CO2 as it is used in building ventilation control is not a contaminant with a specific danger threshold not to be exceeded. Rather, it is an indicator of the outside air dilution rate of a space where the outside CO2 levels provide a baseline reference for outside air. Indoors CO2 levels will increase beyond this baseline as people exhale CO2 with normal activity. A basic principle in CO2 measurement and control is that CO2 levels in an indoors will rise to a point where the amount of CO2 produced by occupants is balanced with the amount of outside air being introduced for dilution of contaminants. This is often called a equilibrium level. Depending on what the actual outside concentrations are and what the ventilation rate is, this balance point will vary.
A few years ago, it was generally assumed that outside levels of CO2 where roughly about 300 ppm. Unfortunately, with global industrialization over the past 50 years, background levels of CO2 have steadily risen so that in most urban areas, outside concentrations are in the 400 to 500 ppm range. These rising levels have been used by many as an indicator of global warming trends. Rather than establish a new rule of thumb based on a higher assumed outside level, many guidelines express the relationship between ventilation and CO2 levels as the inside/outside CO2 differential.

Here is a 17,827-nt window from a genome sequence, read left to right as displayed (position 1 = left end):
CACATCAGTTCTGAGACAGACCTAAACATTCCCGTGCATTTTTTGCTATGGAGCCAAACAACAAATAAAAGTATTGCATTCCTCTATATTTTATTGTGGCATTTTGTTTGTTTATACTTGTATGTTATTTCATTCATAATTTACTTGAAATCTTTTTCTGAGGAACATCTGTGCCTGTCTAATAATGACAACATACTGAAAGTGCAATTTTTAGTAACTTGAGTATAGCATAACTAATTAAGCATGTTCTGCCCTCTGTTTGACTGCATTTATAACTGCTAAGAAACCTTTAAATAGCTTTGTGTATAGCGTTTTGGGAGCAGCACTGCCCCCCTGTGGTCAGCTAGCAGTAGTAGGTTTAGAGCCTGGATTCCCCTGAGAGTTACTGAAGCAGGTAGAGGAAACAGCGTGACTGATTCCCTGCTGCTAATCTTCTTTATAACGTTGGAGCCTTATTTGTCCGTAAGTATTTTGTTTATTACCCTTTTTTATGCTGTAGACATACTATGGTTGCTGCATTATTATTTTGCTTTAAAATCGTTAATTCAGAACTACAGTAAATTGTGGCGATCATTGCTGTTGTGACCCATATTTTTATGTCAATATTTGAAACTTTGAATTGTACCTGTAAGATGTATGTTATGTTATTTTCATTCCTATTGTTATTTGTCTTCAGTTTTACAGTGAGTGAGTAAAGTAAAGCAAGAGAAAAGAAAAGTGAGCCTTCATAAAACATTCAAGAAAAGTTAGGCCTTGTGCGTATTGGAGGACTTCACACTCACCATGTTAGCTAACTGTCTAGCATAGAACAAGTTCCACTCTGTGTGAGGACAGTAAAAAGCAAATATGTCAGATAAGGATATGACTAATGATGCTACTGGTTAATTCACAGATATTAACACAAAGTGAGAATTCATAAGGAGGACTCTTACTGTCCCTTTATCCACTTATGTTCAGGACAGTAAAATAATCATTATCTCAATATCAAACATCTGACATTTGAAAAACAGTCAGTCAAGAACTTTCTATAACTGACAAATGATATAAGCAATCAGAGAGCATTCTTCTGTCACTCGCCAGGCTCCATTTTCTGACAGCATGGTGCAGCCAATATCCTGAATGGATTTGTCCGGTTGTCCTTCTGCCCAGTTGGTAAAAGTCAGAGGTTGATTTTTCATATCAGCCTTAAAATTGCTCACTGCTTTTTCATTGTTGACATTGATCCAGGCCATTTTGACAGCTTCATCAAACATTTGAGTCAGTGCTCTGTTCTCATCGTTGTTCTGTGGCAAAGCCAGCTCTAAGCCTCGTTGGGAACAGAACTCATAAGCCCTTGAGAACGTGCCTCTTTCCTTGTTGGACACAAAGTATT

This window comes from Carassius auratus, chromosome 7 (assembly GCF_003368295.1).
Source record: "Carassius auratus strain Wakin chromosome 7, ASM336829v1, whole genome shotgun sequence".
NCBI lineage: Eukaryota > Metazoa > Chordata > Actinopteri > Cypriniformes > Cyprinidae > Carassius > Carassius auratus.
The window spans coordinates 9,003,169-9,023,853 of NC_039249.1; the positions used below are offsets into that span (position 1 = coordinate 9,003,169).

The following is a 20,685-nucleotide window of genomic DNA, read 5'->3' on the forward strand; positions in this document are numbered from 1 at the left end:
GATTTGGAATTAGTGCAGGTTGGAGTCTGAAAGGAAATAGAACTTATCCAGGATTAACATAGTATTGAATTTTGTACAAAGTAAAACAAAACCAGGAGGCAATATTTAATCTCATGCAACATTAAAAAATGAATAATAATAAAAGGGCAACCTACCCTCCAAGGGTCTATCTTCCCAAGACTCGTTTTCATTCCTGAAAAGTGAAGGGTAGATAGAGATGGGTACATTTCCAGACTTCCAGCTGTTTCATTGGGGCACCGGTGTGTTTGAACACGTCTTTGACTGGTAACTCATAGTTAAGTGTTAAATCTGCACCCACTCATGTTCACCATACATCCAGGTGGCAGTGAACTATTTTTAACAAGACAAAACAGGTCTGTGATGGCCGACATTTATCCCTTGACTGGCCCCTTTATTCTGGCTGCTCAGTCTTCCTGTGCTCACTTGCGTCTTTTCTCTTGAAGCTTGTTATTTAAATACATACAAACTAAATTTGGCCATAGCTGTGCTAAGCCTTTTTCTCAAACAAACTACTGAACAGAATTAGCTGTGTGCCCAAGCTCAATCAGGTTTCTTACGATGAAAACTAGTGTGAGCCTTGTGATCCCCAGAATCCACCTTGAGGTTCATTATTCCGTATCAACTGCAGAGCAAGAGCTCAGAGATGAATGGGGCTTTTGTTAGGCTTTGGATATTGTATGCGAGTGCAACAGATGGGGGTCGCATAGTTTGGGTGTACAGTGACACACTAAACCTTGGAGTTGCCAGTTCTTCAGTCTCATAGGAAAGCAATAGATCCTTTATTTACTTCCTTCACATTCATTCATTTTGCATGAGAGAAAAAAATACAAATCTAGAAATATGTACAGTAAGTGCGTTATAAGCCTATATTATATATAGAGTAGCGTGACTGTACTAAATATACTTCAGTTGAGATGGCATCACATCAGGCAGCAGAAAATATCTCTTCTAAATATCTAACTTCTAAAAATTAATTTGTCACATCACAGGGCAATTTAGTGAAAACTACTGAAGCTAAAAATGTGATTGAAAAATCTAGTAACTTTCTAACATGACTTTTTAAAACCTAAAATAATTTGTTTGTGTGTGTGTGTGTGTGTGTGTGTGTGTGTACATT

Demand Controlled Ventilation
Demand controlled ventilation (DCV) using CO2 is an effective energy saving strategy for buildings that can both ensure good indoor air quality and save energy by controlling ventilation based on actual occupancy in a space and the outside air dilution rate of a space. This is a ventilation strategy that is now recognized by most building codes as well as the LEED certification program for green buildings. Most IAQ (Indoor Air Quality) and LEED (Leadership in Energy and Environmental Design) requirements have been rewritten to specify indoor CO2 levels as relative to outdoor levels instead of using the old global average of 400ppm as a guide.
Knowing outdoor CO2 levels helps to assess indoor CO2 levels. In order to measure outdoor CO2 levels accurately, a specialized outdoor CO2 sensor can be used. For example, the CD2OS Series is designed specifically to measure CO2 concentrations outdoors in any weather condition.
CD2OS Outside Carbon Dioxide Transmitter is Here!
The CD2OS series uses a highly accurate and reliable Dual wavelength, Non-dispersive Infrared (NDIR) sensor and LTA (long term adjustment) signal processing technology to deliver industry leading long-term accuracy and reliability in a vented, weatherproof enclosure for outdoor applications to monitor CO2, levels. A linear analog signal output of 4-20 mA, 0-5 or 0-10 Vdc is provided for connection to a building automation system. The CD2OS is available in either a standard or heated enclosure to cover applications in various climates. An optional temperature sensor and adjustable relay output are also available.